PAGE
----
Media and the making of an Irish heroine

Published in 20th Century Social Perspectives, 20th-century / Contemporary History, Features, Issue 4 (Jul/Aug 2009), Volume 17

‘Fidel Castro in a miniskirt’—Bernadette Devlin in San Francisco on her second US tour in February 1971. (Robert Altman Photography)

‘Fidel Castro in a miniskirt’—Bernadette Devlin in San Francisco on her second US tour in February 1971. (Robert Altman Photography)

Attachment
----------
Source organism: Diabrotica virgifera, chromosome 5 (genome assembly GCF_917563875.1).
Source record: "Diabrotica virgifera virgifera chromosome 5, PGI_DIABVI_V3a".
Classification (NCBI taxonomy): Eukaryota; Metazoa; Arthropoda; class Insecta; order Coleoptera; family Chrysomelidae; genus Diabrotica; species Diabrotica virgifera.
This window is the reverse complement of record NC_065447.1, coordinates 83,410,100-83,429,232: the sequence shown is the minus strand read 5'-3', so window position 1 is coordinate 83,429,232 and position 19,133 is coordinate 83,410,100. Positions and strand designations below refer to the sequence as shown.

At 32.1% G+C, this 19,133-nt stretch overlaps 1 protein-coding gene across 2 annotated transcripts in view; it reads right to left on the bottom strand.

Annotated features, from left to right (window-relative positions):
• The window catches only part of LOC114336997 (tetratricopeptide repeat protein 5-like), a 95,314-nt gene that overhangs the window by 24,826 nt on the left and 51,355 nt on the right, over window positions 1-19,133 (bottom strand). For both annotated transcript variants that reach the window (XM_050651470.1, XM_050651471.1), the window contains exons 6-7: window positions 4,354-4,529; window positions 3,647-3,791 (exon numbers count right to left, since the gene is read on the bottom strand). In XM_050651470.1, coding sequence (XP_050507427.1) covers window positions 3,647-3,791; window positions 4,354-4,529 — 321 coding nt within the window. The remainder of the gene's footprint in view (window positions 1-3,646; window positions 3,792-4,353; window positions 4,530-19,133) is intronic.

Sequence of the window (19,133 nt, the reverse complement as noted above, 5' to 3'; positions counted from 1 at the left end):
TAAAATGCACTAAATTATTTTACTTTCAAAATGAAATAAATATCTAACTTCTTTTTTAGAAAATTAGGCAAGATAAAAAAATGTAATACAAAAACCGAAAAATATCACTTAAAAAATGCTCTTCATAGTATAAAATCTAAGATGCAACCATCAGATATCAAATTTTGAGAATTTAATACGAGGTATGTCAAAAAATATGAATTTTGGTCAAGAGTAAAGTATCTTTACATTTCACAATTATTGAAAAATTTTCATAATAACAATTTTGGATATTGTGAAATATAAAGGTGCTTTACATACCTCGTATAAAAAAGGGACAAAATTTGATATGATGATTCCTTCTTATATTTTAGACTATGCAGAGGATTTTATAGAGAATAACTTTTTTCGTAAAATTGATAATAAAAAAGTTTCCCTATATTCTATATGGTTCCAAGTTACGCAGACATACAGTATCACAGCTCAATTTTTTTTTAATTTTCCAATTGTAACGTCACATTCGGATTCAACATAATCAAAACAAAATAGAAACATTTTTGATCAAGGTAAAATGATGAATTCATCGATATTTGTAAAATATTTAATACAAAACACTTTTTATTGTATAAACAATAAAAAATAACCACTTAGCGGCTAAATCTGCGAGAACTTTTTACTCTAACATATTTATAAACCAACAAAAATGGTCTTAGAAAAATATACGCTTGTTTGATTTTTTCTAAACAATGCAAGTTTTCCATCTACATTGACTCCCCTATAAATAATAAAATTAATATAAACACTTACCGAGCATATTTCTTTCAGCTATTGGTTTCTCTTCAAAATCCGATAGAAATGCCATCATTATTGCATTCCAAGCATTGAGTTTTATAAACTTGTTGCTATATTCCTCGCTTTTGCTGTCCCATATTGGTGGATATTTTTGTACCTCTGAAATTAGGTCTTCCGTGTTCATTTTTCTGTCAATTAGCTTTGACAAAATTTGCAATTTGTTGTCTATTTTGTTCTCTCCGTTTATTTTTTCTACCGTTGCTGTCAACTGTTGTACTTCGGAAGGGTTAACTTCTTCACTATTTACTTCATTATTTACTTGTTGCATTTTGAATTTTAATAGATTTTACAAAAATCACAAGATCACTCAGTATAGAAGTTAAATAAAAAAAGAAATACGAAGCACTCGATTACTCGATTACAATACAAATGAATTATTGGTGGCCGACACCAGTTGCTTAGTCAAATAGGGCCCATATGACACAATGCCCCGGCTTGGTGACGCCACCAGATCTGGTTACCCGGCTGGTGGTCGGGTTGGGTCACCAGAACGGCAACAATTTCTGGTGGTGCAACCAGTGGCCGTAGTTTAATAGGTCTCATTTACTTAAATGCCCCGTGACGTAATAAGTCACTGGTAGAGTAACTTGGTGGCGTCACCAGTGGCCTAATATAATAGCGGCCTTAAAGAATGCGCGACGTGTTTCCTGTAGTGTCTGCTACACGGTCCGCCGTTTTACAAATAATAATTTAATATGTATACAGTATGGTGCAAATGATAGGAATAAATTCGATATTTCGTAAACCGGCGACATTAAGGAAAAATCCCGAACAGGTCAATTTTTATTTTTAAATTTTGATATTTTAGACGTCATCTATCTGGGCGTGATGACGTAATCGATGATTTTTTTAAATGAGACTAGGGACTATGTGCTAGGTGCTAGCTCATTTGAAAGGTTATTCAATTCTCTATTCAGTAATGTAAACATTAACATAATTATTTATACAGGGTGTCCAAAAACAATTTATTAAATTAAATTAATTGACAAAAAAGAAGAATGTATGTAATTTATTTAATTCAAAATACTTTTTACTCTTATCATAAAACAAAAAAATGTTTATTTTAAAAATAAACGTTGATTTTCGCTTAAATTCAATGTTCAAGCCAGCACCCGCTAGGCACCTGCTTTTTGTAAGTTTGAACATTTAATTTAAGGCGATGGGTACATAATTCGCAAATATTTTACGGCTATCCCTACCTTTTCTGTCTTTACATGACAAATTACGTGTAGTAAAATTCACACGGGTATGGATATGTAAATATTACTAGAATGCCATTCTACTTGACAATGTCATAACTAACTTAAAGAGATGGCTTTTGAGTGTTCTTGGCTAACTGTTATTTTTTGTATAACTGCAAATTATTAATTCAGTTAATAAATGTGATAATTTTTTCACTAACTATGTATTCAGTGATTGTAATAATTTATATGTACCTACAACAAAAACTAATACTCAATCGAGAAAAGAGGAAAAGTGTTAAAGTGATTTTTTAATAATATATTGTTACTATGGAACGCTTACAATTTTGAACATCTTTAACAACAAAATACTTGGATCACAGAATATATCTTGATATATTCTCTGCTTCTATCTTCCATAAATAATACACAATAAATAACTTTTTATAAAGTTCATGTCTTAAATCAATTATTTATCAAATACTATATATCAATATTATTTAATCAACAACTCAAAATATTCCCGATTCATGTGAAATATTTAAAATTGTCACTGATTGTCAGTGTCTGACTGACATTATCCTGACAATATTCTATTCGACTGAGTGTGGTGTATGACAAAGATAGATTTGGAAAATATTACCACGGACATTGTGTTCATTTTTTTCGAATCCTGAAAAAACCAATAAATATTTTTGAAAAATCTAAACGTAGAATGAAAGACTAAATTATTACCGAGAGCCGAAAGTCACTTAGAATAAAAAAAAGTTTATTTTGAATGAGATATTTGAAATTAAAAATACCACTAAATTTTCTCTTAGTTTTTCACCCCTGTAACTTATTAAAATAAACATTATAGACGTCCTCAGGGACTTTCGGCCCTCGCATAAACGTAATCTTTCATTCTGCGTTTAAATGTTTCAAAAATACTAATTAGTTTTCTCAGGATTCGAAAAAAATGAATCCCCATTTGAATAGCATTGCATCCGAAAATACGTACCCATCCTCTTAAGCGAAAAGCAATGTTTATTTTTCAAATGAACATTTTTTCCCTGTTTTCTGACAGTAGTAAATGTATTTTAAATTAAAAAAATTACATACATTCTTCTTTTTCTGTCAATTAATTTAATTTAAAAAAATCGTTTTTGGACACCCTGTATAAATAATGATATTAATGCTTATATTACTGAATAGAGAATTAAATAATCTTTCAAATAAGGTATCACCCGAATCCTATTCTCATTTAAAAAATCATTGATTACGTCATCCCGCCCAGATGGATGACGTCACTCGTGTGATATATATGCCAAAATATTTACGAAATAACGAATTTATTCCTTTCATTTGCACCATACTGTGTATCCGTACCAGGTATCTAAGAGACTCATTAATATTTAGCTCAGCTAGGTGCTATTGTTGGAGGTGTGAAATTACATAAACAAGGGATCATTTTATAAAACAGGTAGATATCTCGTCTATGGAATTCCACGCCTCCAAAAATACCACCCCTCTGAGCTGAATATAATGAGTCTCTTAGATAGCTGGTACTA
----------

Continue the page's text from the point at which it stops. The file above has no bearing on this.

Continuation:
How did a self-professed revolutionary socialist draw throngs of Irish-American conservatives? Like its British and Irish counterparts, the American press fell over itself to paint her as a Dark Rosaleen. The Daily News trumpeted her first press conference: ‘Fighting colleen breezes in’. The Irish Echo cooed: ‘She is, in fact, a born leader … of such people . . . are legends made’. Predictably, most of the coverage delighted in her femininity at the expense of her message: Seán Cronin, organiser of the IRA’s 1950s campaign, reported in the Irish Times that ‘she has taken over the city and her cry for justice has come across loud and clear  . . . and her mini skirts help too’. But Devlin’s Trotskyite rhetoric, dating from before her election to Westminster earlier in 1969, was certainly provocative enough to attract more comment than it did, even if in America she polished the edges by focusing her appeals on aid. This suggests that her gender actually gave her a degree of latitude in promoting a class analysis of the disturbances in Northern Ireland, fleeting though it was.

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